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Wednesday, February 29, 2012

A House in the Woods, written and illustrated by Inga Moore. Candlewick, Random House. 2011. $19.00 ages 3 and up

"But when the first Little Pig brought her feather home to her den, she discovered that Bear had moved in - which she didnt' mind, because she liked Bear. But Bear was so big that - oh, dear! - the den was wrecked."

Ooooh! I love these illustrations that are so suited to this charming story of great friendship. When the two Little Pigs go for their morning constitutional they have no idea that life as they know it will have changed by the time they return home. We get to watch their discovery!

Returning with a newly found feather for one, and an interesting stick for the other, they find that Bear has moved into one's den and Moose into the other. Even the smallest child will recognize the incongruity of a Bear trying to live in a Pig's wee den...not much different with the Moose. Of course, both dens are now uninhabitable. Poor Pigs!

Nothing to be done but to find a new home. All are amenable to do just that, and it doesn't take long to decide what and where. Moose wants them to consider constructing a building that will house all of them together. Having no skills for design or engineering, they look for the most obvious forest animals to aid in the construction....the Beavers. A quick phone call and a promise to pay their fee in peanut butter sandwiches makes it a done deal!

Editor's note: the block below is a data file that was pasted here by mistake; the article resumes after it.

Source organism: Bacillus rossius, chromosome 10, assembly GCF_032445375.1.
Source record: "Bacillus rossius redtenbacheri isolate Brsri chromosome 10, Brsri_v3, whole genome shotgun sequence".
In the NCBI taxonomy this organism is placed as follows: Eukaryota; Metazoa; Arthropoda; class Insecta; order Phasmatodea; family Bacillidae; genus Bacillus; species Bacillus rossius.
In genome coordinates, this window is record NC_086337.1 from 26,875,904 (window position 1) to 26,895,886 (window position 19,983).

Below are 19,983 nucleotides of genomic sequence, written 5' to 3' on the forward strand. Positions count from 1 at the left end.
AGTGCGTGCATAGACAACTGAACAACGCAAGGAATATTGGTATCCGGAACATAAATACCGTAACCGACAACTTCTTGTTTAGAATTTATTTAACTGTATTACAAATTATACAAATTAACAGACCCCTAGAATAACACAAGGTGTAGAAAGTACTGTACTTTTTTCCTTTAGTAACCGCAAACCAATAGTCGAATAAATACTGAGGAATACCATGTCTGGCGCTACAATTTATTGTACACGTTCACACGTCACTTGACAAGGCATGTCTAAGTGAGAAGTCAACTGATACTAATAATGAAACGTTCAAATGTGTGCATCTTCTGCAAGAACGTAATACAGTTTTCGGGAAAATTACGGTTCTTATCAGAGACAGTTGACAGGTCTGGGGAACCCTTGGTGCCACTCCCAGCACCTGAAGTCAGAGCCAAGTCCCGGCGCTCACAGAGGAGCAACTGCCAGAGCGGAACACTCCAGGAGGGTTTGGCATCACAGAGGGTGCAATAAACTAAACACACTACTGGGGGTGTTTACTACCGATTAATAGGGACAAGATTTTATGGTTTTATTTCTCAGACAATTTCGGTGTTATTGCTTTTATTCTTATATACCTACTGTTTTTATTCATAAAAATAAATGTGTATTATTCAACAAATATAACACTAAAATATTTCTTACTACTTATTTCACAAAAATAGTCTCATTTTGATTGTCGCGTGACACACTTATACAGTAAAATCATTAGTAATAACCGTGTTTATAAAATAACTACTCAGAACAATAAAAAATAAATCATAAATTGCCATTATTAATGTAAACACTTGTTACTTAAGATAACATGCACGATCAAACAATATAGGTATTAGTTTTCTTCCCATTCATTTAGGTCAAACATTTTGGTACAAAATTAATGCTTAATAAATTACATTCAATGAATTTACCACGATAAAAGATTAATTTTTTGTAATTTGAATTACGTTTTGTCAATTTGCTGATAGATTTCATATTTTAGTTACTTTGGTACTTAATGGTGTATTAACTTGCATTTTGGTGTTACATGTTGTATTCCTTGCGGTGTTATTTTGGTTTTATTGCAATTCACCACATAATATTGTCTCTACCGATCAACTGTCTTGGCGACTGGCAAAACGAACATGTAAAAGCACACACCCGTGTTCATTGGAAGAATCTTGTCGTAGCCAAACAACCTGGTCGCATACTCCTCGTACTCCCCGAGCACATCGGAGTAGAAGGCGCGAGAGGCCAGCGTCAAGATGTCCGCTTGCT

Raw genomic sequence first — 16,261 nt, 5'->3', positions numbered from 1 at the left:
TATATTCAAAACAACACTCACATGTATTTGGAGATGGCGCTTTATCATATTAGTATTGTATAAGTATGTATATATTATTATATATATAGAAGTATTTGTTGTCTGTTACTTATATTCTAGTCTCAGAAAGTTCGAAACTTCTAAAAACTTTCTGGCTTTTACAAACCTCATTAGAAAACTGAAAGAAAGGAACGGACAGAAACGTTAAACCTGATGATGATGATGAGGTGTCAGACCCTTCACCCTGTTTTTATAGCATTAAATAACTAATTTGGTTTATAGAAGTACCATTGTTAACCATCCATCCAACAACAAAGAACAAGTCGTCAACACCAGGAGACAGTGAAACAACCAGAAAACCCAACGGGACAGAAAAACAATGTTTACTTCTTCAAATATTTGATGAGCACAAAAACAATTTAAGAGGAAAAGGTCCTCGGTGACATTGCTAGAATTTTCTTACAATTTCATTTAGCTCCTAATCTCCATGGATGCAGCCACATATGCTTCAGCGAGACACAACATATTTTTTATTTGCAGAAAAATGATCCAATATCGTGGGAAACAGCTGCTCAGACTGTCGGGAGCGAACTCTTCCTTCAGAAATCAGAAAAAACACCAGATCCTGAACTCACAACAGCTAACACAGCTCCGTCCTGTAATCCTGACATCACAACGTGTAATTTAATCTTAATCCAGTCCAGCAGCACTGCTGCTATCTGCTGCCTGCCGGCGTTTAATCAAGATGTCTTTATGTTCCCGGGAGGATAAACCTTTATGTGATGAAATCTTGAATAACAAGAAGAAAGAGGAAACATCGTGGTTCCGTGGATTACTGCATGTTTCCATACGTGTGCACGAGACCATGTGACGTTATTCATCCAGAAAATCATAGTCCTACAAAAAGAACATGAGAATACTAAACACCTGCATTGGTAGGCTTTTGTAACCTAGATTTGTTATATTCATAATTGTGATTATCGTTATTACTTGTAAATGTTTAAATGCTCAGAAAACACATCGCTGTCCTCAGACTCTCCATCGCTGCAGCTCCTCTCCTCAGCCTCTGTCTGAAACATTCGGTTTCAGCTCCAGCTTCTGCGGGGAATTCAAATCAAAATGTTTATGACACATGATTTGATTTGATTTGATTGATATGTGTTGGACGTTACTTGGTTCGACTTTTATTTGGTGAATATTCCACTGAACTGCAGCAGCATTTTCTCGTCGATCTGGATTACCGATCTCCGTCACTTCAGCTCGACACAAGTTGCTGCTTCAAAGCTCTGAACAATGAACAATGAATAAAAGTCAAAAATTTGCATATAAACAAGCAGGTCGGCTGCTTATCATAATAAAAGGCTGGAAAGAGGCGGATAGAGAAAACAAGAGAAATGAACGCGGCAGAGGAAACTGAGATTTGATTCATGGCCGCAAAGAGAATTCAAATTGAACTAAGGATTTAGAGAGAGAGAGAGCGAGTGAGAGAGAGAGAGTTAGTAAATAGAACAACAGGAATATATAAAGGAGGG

And so, the work begins with everyone pitching in to create a 'home' for the four:

"Bear made the staircases and chimney stacks, while Moose fitted the windows and doors. Then they both went with the two Little Pigs to the junkyard for furniture and curtains and all the other things that go inside a house."

Building complete, bill turned over, there is only one thing left to do...a trip to the store for bread and peanut butter. Delivery of said payment results in contentment for the builders, and great delight for the new inhabitants. It is a lovely house with all the amenities needed for a lifetime of shared happiness.

No drama here; just a lovely, quiet story of friendship and community. Each illustrated page is filled with the small details that make it just right for a young audience. The earthy tones and soft edges chosen for the art work perfectly with the gentle tone of the tale and will leave listeners satisfied and soothed by the benefits of working as one to create something very special:

"Soon the only sounds to be heard were the soft cheeps of sleepy birds roosting in the rafters, the tiny rustling of wood mice in the fallen leaves outside, and, just now and then, the gentle snoring of Bear."

 Snuggle up with this lovely book on a cool winter night, and enjoy a wonderful family time!

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